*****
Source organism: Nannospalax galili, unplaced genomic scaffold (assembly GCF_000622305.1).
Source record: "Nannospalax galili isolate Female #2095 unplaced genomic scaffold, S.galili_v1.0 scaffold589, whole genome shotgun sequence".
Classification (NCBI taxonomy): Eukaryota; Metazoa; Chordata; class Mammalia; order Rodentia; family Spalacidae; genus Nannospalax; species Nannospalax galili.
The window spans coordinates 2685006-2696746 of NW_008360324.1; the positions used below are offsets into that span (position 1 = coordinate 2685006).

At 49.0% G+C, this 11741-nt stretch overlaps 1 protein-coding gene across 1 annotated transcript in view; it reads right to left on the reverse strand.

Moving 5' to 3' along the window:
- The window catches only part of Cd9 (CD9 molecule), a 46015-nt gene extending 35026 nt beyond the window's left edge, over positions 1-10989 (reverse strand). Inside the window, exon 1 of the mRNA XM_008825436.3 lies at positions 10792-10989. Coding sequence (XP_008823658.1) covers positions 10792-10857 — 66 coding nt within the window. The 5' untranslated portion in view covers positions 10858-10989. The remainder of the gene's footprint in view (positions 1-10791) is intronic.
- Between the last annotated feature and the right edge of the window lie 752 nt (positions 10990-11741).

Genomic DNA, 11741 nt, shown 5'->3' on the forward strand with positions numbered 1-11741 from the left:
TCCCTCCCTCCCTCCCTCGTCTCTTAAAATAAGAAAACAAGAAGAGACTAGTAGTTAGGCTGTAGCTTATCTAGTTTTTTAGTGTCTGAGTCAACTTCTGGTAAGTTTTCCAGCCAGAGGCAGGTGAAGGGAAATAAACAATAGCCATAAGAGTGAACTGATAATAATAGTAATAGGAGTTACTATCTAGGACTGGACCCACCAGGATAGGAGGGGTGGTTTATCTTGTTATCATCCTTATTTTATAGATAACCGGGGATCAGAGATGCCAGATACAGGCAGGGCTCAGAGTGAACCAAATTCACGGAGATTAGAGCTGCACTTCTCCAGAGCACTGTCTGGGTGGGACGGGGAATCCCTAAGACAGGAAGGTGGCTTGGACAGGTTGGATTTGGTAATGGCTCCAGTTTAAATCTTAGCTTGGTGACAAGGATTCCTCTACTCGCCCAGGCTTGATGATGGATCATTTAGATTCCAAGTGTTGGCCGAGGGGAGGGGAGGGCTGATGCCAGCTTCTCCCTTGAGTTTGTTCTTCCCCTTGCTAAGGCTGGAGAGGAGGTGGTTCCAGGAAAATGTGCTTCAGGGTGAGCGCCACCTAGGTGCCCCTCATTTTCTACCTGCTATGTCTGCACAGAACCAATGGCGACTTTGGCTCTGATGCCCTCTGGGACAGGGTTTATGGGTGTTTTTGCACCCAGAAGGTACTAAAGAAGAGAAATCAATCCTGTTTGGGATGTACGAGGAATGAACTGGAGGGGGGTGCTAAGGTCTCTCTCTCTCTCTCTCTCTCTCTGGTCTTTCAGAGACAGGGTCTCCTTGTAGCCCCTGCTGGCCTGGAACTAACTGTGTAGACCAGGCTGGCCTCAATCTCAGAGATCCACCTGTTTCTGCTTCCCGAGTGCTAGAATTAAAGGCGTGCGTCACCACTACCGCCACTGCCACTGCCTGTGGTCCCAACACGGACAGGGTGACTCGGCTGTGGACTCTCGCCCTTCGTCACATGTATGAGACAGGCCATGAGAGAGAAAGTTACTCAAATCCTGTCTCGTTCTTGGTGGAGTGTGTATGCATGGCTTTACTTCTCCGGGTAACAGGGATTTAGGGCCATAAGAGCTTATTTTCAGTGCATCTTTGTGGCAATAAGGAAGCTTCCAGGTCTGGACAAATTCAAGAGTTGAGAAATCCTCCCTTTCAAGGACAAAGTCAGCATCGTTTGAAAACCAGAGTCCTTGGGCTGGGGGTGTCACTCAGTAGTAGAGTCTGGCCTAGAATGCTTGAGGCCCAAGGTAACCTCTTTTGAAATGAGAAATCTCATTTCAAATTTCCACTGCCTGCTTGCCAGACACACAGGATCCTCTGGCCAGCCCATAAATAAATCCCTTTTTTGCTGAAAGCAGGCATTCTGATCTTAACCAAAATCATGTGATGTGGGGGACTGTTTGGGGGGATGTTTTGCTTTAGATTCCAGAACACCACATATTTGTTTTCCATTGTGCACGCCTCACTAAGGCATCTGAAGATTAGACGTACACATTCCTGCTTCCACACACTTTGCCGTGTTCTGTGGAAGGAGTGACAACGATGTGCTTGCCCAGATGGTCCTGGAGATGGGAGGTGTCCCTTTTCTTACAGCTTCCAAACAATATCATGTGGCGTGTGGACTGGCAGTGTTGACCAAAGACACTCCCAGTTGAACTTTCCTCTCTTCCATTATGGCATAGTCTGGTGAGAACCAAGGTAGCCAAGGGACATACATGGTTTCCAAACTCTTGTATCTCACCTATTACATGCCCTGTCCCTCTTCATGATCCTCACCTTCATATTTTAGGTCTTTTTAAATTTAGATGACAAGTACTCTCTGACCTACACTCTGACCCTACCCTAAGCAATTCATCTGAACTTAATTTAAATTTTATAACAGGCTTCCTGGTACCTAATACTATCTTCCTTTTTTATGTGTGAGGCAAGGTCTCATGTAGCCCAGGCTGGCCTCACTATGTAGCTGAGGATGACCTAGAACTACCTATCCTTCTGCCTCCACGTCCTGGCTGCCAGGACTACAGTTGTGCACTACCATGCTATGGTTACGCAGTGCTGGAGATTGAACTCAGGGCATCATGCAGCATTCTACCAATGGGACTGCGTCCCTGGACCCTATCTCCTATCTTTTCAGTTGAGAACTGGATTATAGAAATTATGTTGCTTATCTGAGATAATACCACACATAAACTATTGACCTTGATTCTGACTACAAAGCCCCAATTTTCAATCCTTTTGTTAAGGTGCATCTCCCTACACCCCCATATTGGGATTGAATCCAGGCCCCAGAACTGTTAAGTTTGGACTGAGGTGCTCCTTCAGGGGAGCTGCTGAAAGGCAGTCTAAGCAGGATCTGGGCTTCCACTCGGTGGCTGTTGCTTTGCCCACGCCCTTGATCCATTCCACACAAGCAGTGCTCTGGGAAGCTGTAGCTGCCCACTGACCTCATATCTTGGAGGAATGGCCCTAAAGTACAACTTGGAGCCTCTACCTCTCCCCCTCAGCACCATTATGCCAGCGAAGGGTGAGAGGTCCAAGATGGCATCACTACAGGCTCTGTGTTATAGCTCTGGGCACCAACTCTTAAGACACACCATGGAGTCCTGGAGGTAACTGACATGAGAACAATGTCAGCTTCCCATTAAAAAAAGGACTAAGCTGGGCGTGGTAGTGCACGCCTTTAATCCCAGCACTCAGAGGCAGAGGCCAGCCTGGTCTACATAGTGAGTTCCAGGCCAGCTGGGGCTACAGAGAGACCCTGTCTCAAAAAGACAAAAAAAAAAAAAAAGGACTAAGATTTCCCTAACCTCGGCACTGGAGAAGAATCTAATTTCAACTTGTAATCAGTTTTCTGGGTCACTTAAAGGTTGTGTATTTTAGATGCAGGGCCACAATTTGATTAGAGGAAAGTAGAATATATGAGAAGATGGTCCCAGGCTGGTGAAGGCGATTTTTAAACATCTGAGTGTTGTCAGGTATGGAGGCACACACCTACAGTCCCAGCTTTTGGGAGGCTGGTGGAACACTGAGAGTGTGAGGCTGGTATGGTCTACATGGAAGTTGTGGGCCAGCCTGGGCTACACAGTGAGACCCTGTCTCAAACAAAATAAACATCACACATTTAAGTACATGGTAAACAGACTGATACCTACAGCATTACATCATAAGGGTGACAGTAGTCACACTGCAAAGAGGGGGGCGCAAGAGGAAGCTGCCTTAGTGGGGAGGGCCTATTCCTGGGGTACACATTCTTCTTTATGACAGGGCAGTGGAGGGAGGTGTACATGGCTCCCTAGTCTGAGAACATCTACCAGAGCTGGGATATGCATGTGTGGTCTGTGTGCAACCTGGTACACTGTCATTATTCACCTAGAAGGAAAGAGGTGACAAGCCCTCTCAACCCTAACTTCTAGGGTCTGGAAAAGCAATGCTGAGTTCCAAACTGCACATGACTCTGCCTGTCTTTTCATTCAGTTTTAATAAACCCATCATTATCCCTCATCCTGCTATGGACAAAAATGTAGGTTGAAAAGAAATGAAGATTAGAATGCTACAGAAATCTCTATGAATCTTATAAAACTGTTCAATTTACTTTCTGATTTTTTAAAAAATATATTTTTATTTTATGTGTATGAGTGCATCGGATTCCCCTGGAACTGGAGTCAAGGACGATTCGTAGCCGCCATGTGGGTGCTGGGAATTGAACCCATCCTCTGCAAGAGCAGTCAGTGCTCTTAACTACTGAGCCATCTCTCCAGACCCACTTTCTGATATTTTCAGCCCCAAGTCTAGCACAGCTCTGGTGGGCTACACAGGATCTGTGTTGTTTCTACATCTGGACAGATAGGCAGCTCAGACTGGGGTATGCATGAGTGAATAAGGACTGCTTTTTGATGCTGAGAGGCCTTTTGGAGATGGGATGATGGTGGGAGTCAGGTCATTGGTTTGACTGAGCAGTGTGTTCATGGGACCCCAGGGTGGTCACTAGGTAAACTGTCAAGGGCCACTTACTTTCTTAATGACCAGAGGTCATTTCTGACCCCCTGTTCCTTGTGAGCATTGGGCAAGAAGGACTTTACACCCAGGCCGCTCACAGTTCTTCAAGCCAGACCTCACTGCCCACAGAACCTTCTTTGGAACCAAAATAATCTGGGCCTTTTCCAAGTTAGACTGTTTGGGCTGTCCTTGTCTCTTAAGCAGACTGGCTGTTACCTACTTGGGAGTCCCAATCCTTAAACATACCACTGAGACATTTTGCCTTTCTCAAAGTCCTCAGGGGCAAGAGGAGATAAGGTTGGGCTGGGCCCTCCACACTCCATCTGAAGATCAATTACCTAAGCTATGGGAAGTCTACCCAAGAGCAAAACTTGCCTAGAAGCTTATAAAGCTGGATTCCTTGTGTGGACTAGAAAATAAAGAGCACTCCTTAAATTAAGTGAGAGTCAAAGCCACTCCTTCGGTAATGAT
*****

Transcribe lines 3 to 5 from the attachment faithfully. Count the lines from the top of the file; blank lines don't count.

Classification (NCBI taxonomy): Eukaryota; Metazoa; Chordata; class Mammalia; order Rodentia; family Spalacidae; genus Nannospalax; species Nannospalax galili.
The window spans coordinates 2685006-2696746 of NW_008360324.1; the positions used below are offsets into that span (position 1 = coordinate 2685006).

At 49.0% G+C, this 11741-nt stretch overlaps 1 protein-coding gene across 1 annotated transcript in view; it reads right to left on the reverse strand.